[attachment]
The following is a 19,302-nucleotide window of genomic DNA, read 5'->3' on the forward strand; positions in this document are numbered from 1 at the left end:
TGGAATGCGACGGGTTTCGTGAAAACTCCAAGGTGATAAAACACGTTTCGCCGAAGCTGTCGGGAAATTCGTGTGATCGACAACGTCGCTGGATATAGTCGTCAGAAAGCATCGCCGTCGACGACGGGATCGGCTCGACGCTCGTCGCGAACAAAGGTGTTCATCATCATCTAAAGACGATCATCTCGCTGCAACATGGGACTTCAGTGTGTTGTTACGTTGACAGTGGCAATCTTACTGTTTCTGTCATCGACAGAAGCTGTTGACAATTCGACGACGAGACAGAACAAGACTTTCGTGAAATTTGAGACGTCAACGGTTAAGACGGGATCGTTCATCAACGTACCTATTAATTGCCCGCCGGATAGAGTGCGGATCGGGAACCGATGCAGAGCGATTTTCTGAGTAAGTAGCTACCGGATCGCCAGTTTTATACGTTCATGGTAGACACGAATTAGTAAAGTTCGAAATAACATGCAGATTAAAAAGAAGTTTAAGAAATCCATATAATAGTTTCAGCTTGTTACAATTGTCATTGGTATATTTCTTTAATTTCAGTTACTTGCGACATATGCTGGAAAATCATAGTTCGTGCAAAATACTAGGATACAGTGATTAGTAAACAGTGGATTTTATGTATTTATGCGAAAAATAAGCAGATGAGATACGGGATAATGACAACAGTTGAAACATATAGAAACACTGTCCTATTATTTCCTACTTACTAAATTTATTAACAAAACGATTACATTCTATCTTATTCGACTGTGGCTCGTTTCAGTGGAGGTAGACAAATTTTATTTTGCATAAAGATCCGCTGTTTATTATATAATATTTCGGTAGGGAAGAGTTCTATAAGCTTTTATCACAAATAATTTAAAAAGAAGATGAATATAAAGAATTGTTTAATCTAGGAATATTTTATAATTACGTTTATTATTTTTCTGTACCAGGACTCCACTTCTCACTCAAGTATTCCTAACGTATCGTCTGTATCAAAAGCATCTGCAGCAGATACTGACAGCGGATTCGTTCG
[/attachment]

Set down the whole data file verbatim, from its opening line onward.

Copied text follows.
The following is a 19,302-nucleotide window of genomic DNA, read 5'->3' on the forward strand; positions in this document are numbered from 1 at the left end:
TGGAATGCGACGGGTTTCGTGAAAACTCCAAGGTGATAAAACACGTTTCGCCGAAGCTGTCGGGAAATTCGTGTGATCGACAACGTCGCTGGATATAGTCGTCAGAAAGCATCGCCGTCGACGACGGGATCGGCTCGACGCTCGTCGCGAACAAAGGTGTTCATCATCATCTAAAGACGATCATCTCGCTGCAACATGGGACTTCAGTGTGTTGTTACGTTGACAGTGGCAATCTTACTGTTTCTGTCATCGACAGAAGCTGTTGACAATTCGACGACGAGACAGAACAAGACTTTCGTGAAATTTGAGACGTCAACGGTTAAGACGGGATCGTTCATCAACGTACCTATTAATTGCCCGCCGGATAGAGTGCGGATCGGGAACCGATGCAGAGCGATTTTCTGAGTAAGTAGCTACCGGATCGCCAGTTTTATACGTTCATGGTAGACACGAATTAGTAAAGTTCGAAATAACATGCAGATTAAAAAGAAGTTTAAGAAATCCATATAATAGTTTCAGCTTGTTACAATTGTCATTGGTATATTTCTTTAATTTCAGTTACTTGCGACATATGCTGGAAAATCATAGTTCGTGCAAAATACTAGGATACAGTGATTAGTAAACAGTGGATTTTATGTATTTATGCGAAAAATAAGCAGATGAGATACGGGATAATGACAACAGTTGAAACATATAGAAACACTGTCCTATTATTTCCTACTTACTAAATTTATTAACAAAACGATTACATTCTATCTTATTCGACTGTGGCTCGTTTCAGTGGAGGTAGACAAATTTTATTTTGCATAAAGATCCGCTGTTTATTATATAATATTTCGGTAGGGAAGAGTTCTATAAGCTTTTATCACAAATAATTTAAAAAGAAGATGAATATAAAGAATTGTTTAATCTAGGAATATTTTATAATTACGTTTATTATTTTTCTGTACCAGGACTCCACTTCTCACTCAAGTATTCCTAACGTATCGTCTGTATCAAAAGCATCTGCAGCAGATACTGACAGCGGATTCGTTCG